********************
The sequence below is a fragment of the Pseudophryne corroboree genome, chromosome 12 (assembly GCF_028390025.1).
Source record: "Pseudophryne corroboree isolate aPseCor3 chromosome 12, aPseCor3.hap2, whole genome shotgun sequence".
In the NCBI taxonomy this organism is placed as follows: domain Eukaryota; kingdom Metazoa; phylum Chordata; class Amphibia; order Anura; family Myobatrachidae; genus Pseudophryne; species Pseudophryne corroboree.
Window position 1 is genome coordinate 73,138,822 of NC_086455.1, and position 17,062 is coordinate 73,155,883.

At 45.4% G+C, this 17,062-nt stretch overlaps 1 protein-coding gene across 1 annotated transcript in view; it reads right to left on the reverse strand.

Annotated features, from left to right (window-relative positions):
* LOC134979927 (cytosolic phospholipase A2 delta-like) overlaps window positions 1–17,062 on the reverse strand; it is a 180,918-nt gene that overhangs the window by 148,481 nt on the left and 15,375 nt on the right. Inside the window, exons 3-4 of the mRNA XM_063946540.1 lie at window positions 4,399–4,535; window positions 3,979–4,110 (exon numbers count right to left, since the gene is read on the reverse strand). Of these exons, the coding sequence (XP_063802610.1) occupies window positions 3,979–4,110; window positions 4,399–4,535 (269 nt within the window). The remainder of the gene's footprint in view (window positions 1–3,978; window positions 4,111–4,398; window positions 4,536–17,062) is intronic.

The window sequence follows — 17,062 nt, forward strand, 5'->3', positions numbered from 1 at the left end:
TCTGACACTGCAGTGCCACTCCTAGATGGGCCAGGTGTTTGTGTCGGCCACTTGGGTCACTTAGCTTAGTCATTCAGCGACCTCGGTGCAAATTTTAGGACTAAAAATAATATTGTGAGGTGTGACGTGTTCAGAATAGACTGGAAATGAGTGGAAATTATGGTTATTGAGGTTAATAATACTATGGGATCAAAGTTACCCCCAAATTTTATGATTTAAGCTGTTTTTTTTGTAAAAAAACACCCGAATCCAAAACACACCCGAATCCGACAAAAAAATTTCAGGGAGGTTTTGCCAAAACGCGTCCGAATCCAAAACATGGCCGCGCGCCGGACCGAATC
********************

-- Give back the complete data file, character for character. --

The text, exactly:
The sequence below is a fragment of the Pseudophryne corroboree genome, chromosome 12 (assembly GCF_028390025.1).
Source record: "Pseudophryne corroboree isolate aPseCor3 chromosome 12, aPseCor3.hap2, whole genome shotgun sequence".
In the NCBI taxonomy this organism is placed as follows: domain Eukaryota; kingdom Metazoa; phylum Chordata; class Amphibia; order Anura; family Myobatrachidae; genus Pseudophryne; species Pseudophryne corroboree.
Window position 1 is genome coordinate 73,138,822 of NC_086455.1, and position 17,062 is coordinate 73,155,883.

At 45.4% G+C, this 17,062-nt stretch overlaps 1 protein-coding gene across 1 annotated transcript in view; it reads right to left on the reverse strand.

Annotated features, from left to right (window-relative positions):
* LOC134979927 (cytosolic phospholipase A2 delta-like) overlaps window positions 1–17,062 on the reverse strand; it is a 180,918-nt gene that overhangs the window by 148,481 nt on the left and 15,375 nt on the right. Inside the window, exons 3-4 of the mRNA XM_063946540.1 lie at window positions 4,399–4,535; window positions 3,979–4,110 (exon numbers count right to left, since the gene is read on the reverse strand). Of these exons, the coding sequence (XP_063802610.1) occupies window positions 3,979–4,110; window positions 4,399–4,535 (269 nt within the window). The remainder of the gene's footprint in view (window positions 1–3,978; window positions 4,111–4,398; window positions 4,536–17,062) is intronic.

The window sequence follows — 17,062 nt, forward strand, 5'->3', positions numbered from 1 at the left end:
TCTGACACTGCAGTGCCACTCCTAGATGGGCCAGGTGTTTGTGTCGGCCACTTGGGTCACTTAGCTTAGTCATTCAGCGACCTCGGTGCAAATTTTAGGACTAAAAATAATATTGTGAGGTGTGACGTGTTCAGAATAGACTGGAAATGAGTGGAAATTATGGTTATTGAGGTTAATAATACTATGGGATCAAAGTTACCCCCAAATTTTATGATTTAAGCTGTTTTTTTTGTAAAAAAACACCCGAATCCAAAACACACCCGAATCCGACAAAAAAATTTCAGGGAGGTTTTGCCAAAACGCGTCCGAATCCAAAACATGGCCGCGCGCCGGACCGAATC